programming and knowledge representation

Thilo Schwidurski thilo.s at
Tue Jan 16 15:12:18 UTC 2001

Dear members,

the group lately adressed unification of languages (vs. "Babel 
effect") and metaprogramming and other philosophical concepts. So I 
felt that it might be a good place for a discussion of some thoughts 
about programming and more general about knowledge representation. 

Please forgive in the case that I even use whole phrases that were 
already written here (or elsewhere) without quoting properly - in the 
end nothing I have to say is possibly really new - maybe/hopefully 
except of the overall picture. But I can say that I definitly got 
inspired and encouraged by the Self-, the Merlin- (Jecels not Suns), 
the Tunes project and of course of all of what I read from you that 
are devoted to thinking about programming in this group (and a couple 
of others).

A first helpful step to deal with the "Babel effect"-problem could be 
changing the view on what programming is. I see Programming (perhaps a 
bit more general as usual) as gaining and writing down knowledge. You 
could associate "gaining knowledge" with "designing/architecturing 

I don't see so much use any more in the partitioning of knowledge in 
data and programs/algorithms. An example: every program code that 
contains constants contains "plain" data. Every database that contains 
a kind of rules (I am thinking of values of string-fields that contain 
code) contains programs.

So what I am aiming at ?

Knowledge can be represented as a directed graph, which' nodes could 
be seen as extremly fine grained objects - possibly only "containing" 
one value of a POD-Type like String or Number. Maybe there has to be 
also a Bitarray Datatype but 'only' for efficiency in storing 
"multimedia data" streams.
All other common named properties of objects like attributes, methods, 
inheritence parents (each also representable by slots) and types are 
realized by named edges. An edge can be named because edges can also 
be connected - with edges or objects. The names are just objects (a 
This special graph (I would like to call it hypergraph but the term is 
already defined differently - so I will just refer to it as graph) can 
be seen as an "amalgamated structure" of semantic networks, object 
networks and hypermedia in respect of what it can represent. I see it 
as kind of "mother of representations" or *the* model (like in 
One motivation for this represention structure is that I found that 
the relations between objects are at least as important as the objects 
For example is deleting an object almost always really the unlinking 
of two objects (that a historizing mechanism can and should take care 
The basic language concepts (message passing, delegation to prototypes 
and classes, ...) can be plugged in (and perhaps sometimes even out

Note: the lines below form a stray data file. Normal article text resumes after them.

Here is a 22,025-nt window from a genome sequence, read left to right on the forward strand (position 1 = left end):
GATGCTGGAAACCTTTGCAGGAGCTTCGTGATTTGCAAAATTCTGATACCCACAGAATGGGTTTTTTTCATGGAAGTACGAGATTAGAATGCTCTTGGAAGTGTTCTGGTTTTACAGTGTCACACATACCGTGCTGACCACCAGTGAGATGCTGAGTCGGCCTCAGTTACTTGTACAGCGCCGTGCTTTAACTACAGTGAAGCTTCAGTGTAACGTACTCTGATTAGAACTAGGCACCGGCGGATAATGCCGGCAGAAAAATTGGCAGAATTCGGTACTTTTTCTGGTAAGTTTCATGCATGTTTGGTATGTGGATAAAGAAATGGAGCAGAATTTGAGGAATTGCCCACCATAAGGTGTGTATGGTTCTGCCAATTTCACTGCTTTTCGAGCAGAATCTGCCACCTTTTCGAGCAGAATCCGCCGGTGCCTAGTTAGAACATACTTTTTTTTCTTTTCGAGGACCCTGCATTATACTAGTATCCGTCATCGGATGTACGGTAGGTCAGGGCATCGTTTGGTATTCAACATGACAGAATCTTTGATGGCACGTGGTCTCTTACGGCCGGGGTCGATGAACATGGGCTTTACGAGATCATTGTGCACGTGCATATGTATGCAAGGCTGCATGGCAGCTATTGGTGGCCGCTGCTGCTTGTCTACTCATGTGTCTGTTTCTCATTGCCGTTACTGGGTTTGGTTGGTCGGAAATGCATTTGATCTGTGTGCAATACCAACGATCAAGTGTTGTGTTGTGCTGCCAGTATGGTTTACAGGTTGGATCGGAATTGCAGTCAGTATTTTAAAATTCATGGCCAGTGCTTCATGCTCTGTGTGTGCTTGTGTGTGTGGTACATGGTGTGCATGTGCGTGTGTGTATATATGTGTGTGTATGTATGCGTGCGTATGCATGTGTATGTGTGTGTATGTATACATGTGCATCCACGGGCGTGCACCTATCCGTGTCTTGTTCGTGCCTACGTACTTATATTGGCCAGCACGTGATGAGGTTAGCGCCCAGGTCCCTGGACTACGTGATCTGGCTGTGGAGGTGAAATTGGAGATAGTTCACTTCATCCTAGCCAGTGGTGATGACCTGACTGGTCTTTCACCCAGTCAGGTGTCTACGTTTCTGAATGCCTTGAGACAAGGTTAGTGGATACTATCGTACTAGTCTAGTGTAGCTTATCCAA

of) the environment (that means getting assigned to the 
I am not sure if this is partly not even already state of the art in 
Smalltalk/Self/other environments.
To represent code of the conventional textual programming languages 
each language concept can be assigned to an arbitrary syntax (of 
course carefully, without violating inherent constraints like "no two 
concepts may be assigned to the same syntax within the same 
environment") or even a set of alternative syntaxes. For example would 
I prefer to write down mathematical code expressions in the common 
mathematical symbol language (probably enhanced to be 
As far as I know there are functional languages that have this feature 
of syntax-adaption. I am not sure at all (because I never designed a 
language) if this "separating of concepts" works at all. I just have a 
good feeling that it should anyway ;-) 
Each language concept is assigned to (and gets processed by) an 
interpreting machine (part of a compiler or interpreter or VM) - this 
machine solely works with the underlying graph (seeing it as the 
traditional AST-structure).
All the other common representations (e.g. textual program code, but 
also "more visual" representations like UML, just everything that is 
known as hypermedia) can be generated (temporarily) as *views* an the 
graph by transforming-adapters.
A persistence-mechanism (mapping between different "layers" of 
storage) only deals with graphs (resp. queried portions of the "whole" 
graph). That means that the underlying graph/OO-database (virtual 
memory management ? - I get confused what the different "parts" of the 
concepts behind these terms really are) just works with graphs.
Historizing information is embedded in the graph and the processing 
and usage of it is a crucial part of the KlDE (knowledge development 
environment) as it seems to be very important to being able to track 
the evolution of knowledge (especially the evolution of the linking).
Also like Historizing is Personalization (think of ownership, 
authorship and privacy) a basic concept that has to be serviced by the 

After all could this system be the foundation of something like "open 
knowledge" (in contrast to "open software") development - aiming at 
breaking down the borderwalls of heterogenic knowledge representation 
systems (possibly just yet another holy grail dream :-/ ...).

I shurely hope this ideas are not to far away from your interests and 
would love to discuss them with you.


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